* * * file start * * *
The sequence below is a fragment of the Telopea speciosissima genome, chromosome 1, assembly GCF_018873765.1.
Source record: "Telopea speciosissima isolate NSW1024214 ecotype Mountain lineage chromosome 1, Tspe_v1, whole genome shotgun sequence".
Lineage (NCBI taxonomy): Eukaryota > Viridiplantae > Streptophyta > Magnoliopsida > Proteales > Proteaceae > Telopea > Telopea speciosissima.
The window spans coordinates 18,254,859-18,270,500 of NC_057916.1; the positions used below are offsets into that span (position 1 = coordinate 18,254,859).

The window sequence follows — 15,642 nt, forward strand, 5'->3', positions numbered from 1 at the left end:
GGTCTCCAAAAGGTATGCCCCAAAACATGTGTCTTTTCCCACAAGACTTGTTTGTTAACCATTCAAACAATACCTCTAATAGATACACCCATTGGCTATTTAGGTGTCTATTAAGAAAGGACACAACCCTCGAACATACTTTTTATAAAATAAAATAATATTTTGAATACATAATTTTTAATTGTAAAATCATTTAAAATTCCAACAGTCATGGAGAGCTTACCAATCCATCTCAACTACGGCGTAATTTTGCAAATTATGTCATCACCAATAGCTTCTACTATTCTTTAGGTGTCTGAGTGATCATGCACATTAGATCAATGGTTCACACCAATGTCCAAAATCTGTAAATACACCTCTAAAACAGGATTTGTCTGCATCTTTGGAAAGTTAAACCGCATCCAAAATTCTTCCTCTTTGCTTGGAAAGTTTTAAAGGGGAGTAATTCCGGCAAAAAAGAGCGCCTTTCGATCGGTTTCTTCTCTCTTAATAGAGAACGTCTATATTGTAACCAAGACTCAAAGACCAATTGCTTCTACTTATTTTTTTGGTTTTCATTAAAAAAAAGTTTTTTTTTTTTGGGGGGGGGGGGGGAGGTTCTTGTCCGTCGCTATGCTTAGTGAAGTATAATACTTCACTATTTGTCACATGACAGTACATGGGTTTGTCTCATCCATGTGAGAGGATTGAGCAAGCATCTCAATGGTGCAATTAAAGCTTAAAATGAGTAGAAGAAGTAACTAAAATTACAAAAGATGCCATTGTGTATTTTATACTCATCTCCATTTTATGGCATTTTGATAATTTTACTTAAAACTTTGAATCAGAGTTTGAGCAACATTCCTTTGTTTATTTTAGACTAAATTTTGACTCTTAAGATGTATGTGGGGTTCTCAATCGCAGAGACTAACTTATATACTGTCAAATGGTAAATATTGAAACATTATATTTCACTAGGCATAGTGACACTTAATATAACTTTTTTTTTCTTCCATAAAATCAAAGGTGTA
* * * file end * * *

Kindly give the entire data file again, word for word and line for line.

The sequence below is a fragment of the Telopea speciosissima genome, chromosome 1, assembly GCF_018873765.1.
Source record: "Telopea speciosissima isolate NSW1024214 ecotype Mountain lineage chromosome 1, Tspe_v1, whole genome shotgun sequence".
Lineage (NCBI taxonomy): Eukaryota > Viridiplantae > Streptophyta > Magnoliopsida > Proteales > Proteaceae > Telopea > Telopea speciosissima.
The window spans coordinates 18,254,859-18,270,500 of NC_057916.1; the positions used below are offsets into that span (position 1 = coordinate 18,254,859).

The window sequence follows — 15,642 nt, forward strand, 5'->3', positions numbered from 1 at the left end:
GGTCTCCAAAAGGTATGCCCCAAAACATGTGTCTTTTCCCACAAGACTTGTTTGTTAACCATTCAAACAATACCTCTAATAGATACACCCATTGGCTATTTAGGTGTCTATTAAGAAAGGACACAACCCTCGAACATACTTTTTATAAAATAAAATAATATTTTGAATACATAATTTTTAATTGTAAAATCATTTAAAATTCCAACAGTCATGGAGAGCTTACCAATCCATCTCAACTACGGCGTAATTTTGCAAATTATGTCATCACCAATAGCTTCTACTATTCTTTAGGTGTCTGAGTGATCATGCACATTAGATCAATGGTTCACACCAATGTCCAAAATCTGTAAATACACCTCTAAAACAGGATTTGTCTGCATCTTTGGAAAGTTAAACCGCATCCAAAATTCTTCCTCTTTGCTTGGAAAGTTTTAAAGGGGAGTAATTCCGGCAAAAAAGAGCGCCTTTCGATCGGTTTCTTCTCTCTTAATAGAGAACGTCTATATTGTAACCAAGACTCAAAGACCAATTGCTTCTACTTATTTTTTTGGTTTTCATTAAAAAAAAGTTTTTTTTTTTTGGGGGGGGGGGGGGAGGTTCTTGTCCGTCGCTATGCTTAGTGAAGTATAATACTTCACTATTTGTCACATGACAGTACATGGGTTTGTCTCATCCATGTGAGAGGATTGAGCAAGCATCTCAATGGTGCAATTAAAGCTTAAAATGAGTAGAAGAAGTAACTAAAATTACAAAAGATGCCATTGTGTATTTTATACTCATCTCCATTTTATGGCATTTTGATAATTTTACTTAAAACTTTGAATCAGAGTTTGAGCAACATTCCTTTGTTTATTTTAGACTAAATTTTGACTCTTAAGATGTATGTGGGGTTCTCAATCGCAGAGACTAACTTATATACTGTCAAATGGTAAATATTGAAACATTATATTTCACTAGGCATAGTGACACTTAATATAACTTTTTTTTTCTTCCATAAAATCAAAGGTGTA